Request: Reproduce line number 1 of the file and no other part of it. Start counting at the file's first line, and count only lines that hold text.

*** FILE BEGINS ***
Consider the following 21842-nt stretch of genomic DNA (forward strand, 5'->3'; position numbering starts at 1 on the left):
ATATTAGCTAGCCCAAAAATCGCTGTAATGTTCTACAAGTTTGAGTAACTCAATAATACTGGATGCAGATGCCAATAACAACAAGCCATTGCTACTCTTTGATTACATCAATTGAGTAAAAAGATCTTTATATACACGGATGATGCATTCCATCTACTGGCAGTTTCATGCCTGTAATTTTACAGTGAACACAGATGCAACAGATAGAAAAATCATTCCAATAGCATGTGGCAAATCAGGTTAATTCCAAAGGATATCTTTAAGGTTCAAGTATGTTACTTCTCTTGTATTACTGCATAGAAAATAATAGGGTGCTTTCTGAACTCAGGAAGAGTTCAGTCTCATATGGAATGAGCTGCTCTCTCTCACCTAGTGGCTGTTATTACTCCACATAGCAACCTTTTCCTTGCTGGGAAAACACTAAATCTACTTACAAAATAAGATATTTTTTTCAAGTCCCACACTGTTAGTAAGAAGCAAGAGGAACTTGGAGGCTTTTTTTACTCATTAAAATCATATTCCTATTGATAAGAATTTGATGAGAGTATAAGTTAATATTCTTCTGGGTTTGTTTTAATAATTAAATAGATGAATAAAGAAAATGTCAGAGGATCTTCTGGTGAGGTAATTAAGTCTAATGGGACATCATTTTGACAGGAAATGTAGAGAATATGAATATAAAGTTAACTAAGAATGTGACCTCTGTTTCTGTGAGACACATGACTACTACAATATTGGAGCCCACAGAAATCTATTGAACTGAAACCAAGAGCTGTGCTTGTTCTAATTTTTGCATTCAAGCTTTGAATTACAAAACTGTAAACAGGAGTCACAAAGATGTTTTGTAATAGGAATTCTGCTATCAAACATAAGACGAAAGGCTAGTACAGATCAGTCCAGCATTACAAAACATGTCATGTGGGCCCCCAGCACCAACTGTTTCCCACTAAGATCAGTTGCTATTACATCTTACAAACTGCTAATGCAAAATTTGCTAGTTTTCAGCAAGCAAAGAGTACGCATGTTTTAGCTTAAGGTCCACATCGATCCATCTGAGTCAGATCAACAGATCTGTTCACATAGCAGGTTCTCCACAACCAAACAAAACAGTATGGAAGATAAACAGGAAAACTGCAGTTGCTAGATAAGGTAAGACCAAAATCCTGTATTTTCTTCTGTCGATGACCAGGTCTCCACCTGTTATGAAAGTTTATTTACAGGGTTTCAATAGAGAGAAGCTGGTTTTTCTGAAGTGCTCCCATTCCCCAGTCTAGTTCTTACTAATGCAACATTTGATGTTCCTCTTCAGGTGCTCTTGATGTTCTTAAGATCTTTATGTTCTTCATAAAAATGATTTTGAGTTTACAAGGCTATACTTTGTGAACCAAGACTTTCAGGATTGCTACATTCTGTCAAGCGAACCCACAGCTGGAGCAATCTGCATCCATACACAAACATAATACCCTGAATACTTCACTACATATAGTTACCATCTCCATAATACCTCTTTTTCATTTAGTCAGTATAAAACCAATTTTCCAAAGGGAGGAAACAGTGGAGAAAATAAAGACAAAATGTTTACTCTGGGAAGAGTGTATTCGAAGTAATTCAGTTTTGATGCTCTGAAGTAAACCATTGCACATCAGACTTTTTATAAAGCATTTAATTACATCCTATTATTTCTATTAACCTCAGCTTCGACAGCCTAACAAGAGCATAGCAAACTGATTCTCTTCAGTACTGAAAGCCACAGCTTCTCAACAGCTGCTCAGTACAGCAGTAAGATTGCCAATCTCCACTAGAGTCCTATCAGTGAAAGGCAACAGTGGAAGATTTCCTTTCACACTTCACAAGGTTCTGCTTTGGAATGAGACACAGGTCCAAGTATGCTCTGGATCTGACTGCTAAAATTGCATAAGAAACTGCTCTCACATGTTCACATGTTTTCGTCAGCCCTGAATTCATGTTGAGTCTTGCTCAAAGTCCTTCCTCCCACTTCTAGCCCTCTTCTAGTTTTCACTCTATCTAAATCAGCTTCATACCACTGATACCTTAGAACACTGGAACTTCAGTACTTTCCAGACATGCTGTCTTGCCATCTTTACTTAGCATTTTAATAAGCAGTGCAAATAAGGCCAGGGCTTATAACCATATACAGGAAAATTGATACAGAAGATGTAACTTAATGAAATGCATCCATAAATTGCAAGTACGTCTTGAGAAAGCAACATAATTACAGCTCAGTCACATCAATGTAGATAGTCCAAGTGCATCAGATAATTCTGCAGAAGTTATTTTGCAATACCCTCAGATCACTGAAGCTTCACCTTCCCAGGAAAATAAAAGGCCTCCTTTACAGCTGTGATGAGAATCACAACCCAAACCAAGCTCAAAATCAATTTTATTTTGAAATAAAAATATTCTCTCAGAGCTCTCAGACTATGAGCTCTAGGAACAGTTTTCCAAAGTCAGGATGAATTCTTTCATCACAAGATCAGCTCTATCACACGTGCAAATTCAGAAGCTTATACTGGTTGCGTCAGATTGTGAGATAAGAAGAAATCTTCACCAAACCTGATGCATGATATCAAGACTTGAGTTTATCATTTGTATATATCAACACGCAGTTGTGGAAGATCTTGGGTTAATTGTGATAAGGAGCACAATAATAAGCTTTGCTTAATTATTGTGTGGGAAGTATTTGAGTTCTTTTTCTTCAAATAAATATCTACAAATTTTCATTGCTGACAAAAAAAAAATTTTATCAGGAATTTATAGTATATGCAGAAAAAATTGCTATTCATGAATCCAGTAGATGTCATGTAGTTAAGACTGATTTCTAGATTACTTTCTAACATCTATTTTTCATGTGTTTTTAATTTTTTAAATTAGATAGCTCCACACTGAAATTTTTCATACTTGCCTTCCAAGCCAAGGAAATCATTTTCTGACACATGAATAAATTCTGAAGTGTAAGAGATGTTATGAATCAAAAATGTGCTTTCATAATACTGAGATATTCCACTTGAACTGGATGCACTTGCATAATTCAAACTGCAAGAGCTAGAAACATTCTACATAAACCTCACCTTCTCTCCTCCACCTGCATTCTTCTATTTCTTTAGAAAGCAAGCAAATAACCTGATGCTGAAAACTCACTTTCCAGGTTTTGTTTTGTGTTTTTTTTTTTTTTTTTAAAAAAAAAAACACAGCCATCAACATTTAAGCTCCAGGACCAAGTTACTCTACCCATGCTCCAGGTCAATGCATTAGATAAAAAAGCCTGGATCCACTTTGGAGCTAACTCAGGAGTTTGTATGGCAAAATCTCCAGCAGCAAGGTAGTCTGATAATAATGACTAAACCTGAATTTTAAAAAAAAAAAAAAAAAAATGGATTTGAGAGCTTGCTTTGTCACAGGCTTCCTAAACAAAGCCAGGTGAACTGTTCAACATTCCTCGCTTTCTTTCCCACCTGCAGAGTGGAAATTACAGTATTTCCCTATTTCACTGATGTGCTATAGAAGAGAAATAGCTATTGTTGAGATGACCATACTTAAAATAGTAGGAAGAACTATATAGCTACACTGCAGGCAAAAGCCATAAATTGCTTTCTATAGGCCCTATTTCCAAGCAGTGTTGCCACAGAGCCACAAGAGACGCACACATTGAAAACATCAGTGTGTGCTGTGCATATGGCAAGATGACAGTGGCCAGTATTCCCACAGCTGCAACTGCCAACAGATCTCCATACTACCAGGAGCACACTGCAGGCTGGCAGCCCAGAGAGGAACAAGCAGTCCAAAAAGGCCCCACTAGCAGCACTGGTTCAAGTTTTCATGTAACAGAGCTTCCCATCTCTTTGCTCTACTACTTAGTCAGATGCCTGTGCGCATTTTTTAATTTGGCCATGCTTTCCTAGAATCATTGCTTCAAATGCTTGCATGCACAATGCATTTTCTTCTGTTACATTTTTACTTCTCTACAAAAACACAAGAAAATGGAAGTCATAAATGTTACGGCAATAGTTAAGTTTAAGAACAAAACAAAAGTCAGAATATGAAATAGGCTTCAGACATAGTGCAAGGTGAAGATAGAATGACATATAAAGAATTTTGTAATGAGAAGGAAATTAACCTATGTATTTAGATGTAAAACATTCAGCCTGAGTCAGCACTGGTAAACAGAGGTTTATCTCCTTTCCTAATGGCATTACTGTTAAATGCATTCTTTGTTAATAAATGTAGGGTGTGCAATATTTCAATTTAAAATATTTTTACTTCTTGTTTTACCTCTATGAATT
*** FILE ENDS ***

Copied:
Consider the following 21842-nt stretch of genomic DNA (forward strand, 5'->3'; position numbering starts at 1 on the left):